WASH directly impacts environmental conditions. Poorly planned WASH projects, which incorrectly collect and dispose of human excreta, wastewater, solid waste and sludge, can negatively impact communities and ecosystems downstream. The poor and most vulnerable populations are the most likely to be affected by water-related climate change impacts such as more severe and frequent droughts and floods.1 Lack of water and sanitation in emergency situations, such as floods and droughts, leads to increases in diarrheal disease and other health problems.2
Untreated Human Waste
Untreated human waste has detrimental effects on both the environment and economy. The most significant sources of water pollution are lack of treatment of human wastes and inadequately managed and treated industrial and agricultural wastes.3 Ninety percent of sewage is discharged untreated into rivers in the developing world4 and the number of “dead zones” – deoxygenated zones that harm marine life and can be caused by untreated waste – in the world’s seas and oceans may now be as high as 200.5 The Global Burden of Human Disease, caused by sewage pollution of coastal waters, is estimated at 4 million lost ‘man-years’ annually, which equals an economic loss of approximately $16 billion US a year.6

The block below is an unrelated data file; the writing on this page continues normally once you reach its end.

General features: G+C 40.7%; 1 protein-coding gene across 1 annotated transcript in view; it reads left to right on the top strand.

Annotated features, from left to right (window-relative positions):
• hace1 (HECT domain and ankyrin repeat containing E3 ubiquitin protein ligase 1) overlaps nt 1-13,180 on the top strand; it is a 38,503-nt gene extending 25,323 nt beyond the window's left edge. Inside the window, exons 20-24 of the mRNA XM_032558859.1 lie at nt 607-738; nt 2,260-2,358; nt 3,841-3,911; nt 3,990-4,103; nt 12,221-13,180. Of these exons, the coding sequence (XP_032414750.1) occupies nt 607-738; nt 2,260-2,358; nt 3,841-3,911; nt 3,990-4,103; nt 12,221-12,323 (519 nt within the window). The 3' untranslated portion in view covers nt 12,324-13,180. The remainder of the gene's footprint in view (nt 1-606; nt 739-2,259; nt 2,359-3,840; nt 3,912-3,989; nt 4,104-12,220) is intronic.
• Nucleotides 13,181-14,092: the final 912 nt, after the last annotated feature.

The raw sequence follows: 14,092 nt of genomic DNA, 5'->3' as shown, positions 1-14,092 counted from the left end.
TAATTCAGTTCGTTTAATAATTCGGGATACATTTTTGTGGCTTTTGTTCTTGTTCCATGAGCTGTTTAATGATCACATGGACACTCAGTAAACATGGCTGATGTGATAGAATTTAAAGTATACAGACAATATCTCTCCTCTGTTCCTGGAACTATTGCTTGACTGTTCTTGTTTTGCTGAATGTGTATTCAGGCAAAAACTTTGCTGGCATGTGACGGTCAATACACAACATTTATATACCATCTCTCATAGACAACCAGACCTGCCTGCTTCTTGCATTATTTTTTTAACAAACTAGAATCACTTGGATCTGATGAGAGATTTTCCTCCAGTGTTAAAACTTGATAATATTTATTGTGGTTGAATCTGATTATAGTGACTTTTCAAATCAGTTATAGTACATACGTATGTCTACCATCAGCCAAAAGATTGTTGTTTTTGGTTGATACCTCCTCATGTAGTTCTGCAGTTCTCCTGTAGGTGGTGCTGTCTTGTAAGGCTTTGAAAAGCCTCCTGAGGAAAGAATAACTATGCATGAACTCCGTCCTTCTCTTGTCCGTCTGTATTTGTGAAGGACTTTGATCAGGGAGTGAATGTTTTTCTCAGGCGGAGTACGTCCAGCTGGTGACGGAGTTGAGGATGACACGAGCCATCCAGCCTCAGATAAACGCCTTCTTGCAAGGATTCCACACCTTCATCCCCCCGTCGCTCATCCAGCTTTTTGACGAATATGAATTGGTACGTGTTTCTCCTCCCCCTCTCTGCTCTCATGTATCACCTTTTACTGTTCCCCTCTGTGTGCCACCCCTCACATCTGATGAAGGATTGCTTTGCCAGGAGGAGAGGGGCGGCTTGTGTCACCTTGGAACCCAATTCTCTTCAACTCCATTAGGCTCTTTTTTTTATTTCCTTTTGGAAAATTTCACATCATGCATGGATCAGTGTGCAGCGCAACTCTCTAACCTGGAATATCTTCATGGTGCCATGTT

Improvements in WASH can lead to sustainable solutions to environmental conservation and climate change issues around the world. Integrated Population, Health and Environment (PHE) approaches acknowledge the critical links between human health and freshwater ecosystem services, that support human societies. In Madagascar, PHE projects have helped reduce incidence of diarrheal disease in vulnerable communities by combining access to drinking water, family planning, and conservation.7
Ecological sanitation is a closed loop system that emphasizes conservation of water, protection of aquatic ecosystems in addition to health. This approach utilizes less potable water, reuses wastewater for irrigation and safely recycles human waste as fertilizer, preventing contamination of ground and surface waters.8 Ecological sanitation provides the same degree of health protection as more sophisticated and costly water borne sanitation systems (flush toilets).9 Solid waste gives off methane and other gases while decomposing. This biogas can be captured and reused to provide energy for cooking or lighting a home.
 Singh, RB, et al. The influence of climate variation and change on diarrheal disease in the Pacific Islands. Environmental Health Perspectives. 2001; 109(2):155-59. http://www.ncbi.nlm.nih.gov/pmc/articles/PMC1240636/.↩